This, again?

So Paul Kemp wrote a thing. “Why I Write Masculine Stories.”

Both Sam Sykes and Chuck Wendig responded. Probably other people did too, and I haven’t seen them, because I am writing a thesis and oh god oh god my life is a BLACK HOLE AND EVERYTHING IS DISAPPEARING –


So Kemp has written some books, and he wrote a thing about why they are masculine stories. (And how he’s not anti-woman and why no one should jump down his throat.) But there’s a problem here.* And because I’m cranky, I’m going to add my two cents pointing it out.

Kemp is basically framing the positive attributes of honour culture – among them defence of people less capable of defence than oneself, honesty, loyalty, self-discipline and true friendship – as essentially gendered, and ignoring the problems that creates. Framing it thusly removes women a priori from the category of those expected to participate in (capable of) honourable acts.

That’s prime retrograde bullshit right there, under the guise of “traditional masculinity.”

His comment in reply to Simon Spanton brings this problem a little more clearly into view, where he asserts that what would be cowardly in a man is seen as normal for a woman. Whatever his intentions, that right there reinforces a worldview in which femaleness is lesser than maleness.

I’m tired of treading this ground. I can’t quite express all my inchoate frustrations with it without resorting to expletives, so I’m just going to say:


*Quite aside from some apparent confusion over the Roman term virtus, but I’ll leave that to the Latinists.

11 thoughts on “This, again?

  1. “… what would be cowardly in a man is seen as normal for a woman. ”

    Isn’t the key here “is seen as”? The problem is that he wants to reinforce beliefs that have no business being reinforced. Just because something is commonly “seen”, doesn’t mean it should be.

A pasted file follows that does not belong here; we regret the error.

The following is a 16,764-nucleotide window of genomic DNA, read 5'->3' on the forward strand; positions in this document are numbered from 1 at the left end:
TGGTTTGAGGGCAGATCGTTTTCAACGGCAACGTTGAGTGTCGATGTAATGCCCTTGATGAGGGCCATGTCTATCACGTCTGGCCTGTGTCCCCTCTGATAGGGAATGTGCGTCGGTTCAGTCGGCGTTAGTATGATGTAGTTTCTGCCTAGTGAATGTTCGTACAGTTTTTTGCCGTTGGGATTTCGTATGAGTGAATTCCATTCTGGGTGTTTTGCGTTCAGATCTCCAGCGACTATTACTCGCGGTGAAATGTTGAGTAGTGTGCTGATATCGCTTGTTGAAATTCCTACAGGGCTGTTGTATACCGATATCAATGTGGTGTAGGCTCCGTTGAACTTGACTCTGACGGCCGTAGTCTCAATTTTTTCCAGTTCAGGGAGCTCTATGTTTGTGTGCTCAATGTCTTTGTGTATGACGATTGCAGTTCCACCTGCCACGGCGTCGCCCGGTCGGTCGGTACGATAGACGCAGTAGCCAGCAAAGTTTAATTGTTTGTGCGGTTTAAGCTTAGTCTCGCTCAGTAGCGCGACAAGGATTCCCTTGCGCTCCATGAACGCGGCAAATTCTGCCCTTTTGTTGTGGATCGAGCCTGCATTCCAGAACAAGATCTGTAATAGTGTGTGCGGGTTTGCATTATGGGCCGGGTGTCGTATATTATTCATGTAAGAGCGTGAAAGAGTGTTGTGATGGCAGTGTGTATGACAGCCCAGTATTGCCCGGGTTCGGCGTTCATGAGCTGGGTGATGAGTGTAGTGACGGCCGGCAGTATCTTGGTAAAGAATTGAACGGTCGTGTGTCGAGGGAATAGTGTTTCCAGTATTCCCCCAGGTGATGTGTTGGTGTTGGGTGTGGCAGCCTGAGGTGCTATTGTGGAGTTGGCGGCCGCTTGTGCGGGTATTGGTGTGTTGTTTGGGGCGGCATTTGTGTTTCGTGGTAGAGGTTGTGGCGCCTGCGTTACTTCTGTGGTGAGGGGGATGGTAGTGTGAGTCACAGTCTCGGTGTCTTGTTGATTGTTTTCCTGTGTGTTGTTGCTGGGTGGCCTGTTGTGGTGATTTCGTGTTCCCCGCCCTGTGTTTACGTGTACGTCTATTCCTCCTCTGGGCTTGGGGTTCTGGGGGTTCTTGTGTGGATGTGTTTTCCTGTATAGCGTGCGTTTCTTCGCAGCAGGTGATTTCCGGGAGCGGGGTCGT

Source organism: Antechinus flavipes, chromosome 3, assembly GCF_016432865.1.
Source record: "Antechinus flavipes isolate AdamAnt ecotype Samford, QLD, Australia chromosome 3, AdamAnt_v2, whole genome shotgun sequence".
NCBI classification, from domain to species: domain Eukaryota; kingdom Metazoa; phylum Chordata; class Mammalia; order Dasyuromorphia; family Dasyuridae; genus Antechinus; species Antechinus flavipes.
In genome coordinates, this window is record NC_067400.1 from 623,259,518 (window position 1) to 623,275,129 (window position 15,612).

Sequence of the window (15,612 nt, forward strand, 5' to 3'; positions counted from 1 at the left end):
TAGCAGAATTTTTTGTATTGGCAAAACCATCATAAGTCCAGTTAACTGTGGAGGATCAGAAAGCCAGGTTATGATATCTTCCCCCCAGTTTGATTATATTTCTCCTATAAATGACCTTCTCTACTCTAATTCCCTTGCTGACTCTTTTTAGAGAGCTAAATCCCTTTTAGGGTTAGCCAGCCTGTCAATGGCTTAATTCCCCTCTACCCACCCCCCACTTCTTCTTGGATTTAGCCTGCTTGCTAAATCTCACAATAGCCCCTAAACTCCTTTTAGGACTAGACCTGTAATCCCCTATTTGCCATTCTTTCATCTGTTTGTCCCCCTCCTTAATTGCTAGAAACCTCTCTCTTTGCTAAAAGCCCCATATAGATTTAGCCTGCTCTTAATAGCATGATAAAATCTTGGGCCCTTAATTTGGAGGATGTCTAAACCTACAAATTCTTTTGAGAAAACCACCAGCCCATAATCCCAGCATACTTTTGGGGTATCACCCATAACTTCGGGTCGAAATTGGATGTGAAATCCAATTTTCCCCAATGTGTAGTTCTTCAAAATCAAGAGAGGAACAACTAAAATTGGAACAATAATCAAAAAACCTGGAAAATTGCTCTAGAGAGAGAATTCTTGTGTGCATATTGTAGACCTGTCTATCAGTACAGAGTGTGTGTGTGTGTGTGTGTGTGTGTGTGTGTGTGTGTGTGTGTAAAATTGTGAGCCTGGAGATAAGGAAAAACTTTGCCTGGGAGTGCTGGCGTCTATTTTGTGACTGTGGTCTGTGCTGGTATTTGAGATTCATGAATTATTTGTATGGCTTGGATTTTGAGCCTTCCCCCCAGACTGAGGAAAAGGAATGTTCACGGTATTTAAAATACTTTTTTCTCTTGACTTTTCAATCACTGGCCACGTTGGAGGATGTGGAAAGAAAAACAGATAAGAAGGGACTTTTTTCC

2. And I also think that anybody who feels the need to justify himself like that, but turns off comments when he gets any push back, obviously knows he’s way out on a limb.

  3. His target audience for that post was obviously David Gilmore i.e. “What I teach is guys. Serious heterosexual guys. […] Real guy-guys”-man.

  4. I am so sick of personality traits being defined as masculine or feminine, as if that had anything to do with anything! Why not, “I write about honor,” or “I write about stoicism.” Why the hell limit oneself? Why shouldn’t women also get the chance to let someone younger or weaker into the boat instead?

    Also, I’m pretty sure the Romans understood that women could show virtus! Lucretia, Cloelia, Arria, etc. Okay, some of them are mythical, but still!

  5. Yes, to all of this. If it post had been introspective, exploring his own motivations for doing things, his own history, that would have been one thing. But from the start it was prescriptive and gender essentialist rather than descriptive, trying to draw boundaries around what he writes (and what other people are) rather than making connections between his experiences and his actions. And it just kept getting worse.

  6. Pingback: First Gender Debate of the Year – Hurray! | Cora Buhlert

  7. Pingback: World Wide Websday: January 15, 2014 | Fantasy Literature: Fantasy and Science Fiction Book and Audiobook Reviews

  8. Pingback: Linkspam: 01/17/14 — The Radish.

  9. Pingback: What Star Wars Doesn’t Need Right Now «

  10. Pingback: Sunday Links, January 19, 2014 | Like Fire

Comments are closed.